Alongside Sony Studio London, the Spanish developer has been instrumental in driving camera-based experiences on the PlayStation Portable — conjuring up the inspired, but flawed, Invizimals series.
While the Pokemon inspired franchise has struggled to reach its full potential worldwide, Invizimals has been a huge success in certain pockets of Europe — garnering a bevy of merchandise and even its own Panini sticker book, proving that augmented reality can be much more than a silly tech demo or online marketing tool.
Reality Fighters is Novarama's first stab at the PlayStation Vita, and an obvious stop-gap between the system's inevitable Invizimals title. But it's also a cute little idea.
Ultimately, as its name indicates, Reality Fighters is a daft fighting game designed around augmented reality. The game allows you to create your own characters using the PlayStation Vita's cameras — purposing a custom photograph on top of a polygonal character model — and face-off in real-world arenas.
While we didn't get the chance to create a character of our own at a recent hands-on, we did get to browse some of the game's wacky on-board creations. Combining the game's photography element with custom body types and a slew of collectible clothing styles allows you to get really zany with your creations — we spotted a burly body builder sporting a fetching pink dress amongst the roster. Yeah. A representative told us that you could also use images of celebrities in order to create your own episodes of Celebrity Deathmatch.
Outside of the character creation, Reality Fighters' biggest hook is its augmented reality gameplay. We tested the game in a specially prepared booth, that included four PlayStation Vita units spread around a single, enormous AR card in the middle. Pointing the PlayStation Vita at the card layered a four-foot tall character model on top of our surroundings with impressive stability.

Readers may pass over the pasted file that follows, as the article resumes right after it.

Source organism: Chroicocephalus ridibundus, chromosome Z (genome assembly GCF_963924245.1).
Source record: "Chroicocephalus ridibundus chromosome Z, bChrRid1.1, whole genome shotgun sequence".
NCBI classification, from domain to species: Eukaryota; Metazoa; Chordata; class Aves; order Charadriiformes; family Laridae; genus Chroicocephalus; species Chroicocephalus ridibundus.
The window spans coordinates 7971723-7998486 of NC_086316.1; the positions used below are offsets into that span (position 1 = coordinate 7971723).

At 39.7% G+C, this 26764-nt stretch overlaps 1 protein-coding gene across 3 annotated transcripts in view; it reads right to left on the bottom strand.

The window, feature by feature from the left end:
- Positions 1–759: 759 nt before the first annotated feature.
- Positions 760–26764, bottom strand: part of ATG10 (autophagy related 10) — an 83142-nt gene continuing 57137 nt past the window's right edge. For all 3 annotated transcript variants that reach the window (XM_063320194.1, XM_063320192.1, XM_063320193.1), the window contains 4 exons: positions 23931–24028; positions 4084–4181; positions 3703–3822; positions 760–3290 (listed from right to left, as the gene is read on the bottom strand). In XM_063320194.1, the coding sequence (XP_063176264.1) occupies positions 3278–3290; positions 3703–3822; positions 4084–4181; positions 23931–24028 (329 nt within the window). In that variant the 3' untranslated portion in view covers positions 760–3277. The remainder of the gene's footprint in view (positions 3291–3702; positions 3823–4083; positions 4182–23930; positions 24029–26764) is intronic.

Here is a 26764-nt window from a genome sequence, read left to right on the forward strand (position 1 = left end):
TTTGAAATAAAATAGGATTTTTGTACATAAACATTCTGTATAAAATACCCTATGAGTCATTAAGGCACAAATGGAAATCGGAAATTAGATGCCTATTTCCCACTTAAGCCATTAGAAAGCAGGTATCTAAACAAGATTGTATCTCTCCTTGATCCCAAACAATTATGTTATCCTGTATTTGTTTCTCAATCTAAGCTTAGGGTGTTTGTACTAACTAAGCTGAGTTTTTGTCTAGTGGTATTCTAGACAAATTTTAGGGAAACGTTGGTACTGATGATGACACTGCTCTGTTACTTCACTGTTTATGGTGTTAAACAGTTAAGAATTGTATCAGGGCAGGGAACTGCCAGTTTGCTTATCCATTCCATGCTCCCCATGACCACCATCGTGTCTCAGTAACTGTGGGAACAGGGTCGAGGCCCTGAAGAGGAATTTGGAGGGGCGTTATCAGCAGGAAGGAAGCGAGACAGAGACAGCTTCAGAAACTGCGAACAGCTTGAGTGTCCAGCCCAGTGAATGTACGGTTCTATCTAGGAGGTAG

The technology itself is largely similar to what we've already seen on the PlayStation Portable, but we were impressed by the quality of the visuals. The character creation suite is extremely strong, and moving around the augmented character model allowed us to get up close and really explore the detail in the figure's clothing.
Having sampled the game's tech for a few minutes, we also got to test the gameplay in a multiplayer one-on-one match against a real opponent. Connecting to our opponent's PS Vita using Wi-Fi was extremely slick, with a couple of button prompts transporting us into the action.
The fighting felt nimble and fluid, with surprisingly impressive animation complimenting the slick visuals. Because of the the game's augmented reality technology, we were able to move around the fight, controlling the action from different perspectives and ranges. Keeping the main AR marker in view is key, but assuming you adhere to that rule, you can play the game from any angle you like. It's a definite novelty.
We didn't get long enough with Reality Fighters to make any detailed observations about the combat system itself — button mashing seemed to get us through the fight fairly unscathed — but the action was at least frantic and fun. It definitely feels like the game is going for the Super Smash Bros / Rag Doll Kung Fu model as opposed to the complexity of Street Fighter, but there appeared to be some depth there.
Given our adoration of anything augmented reality based we came away from Reality Fighters quietly impressed. Clearly it's designed around showing off the PS Vita's technology, but with a low price-point promised by the Sony representative on-hand, we think it could prove a nice novelty to pick up alongside the PS Vita's other more "serious" launch titles.
Reality Fighters is set to release February 22nd on PlayStation Vita.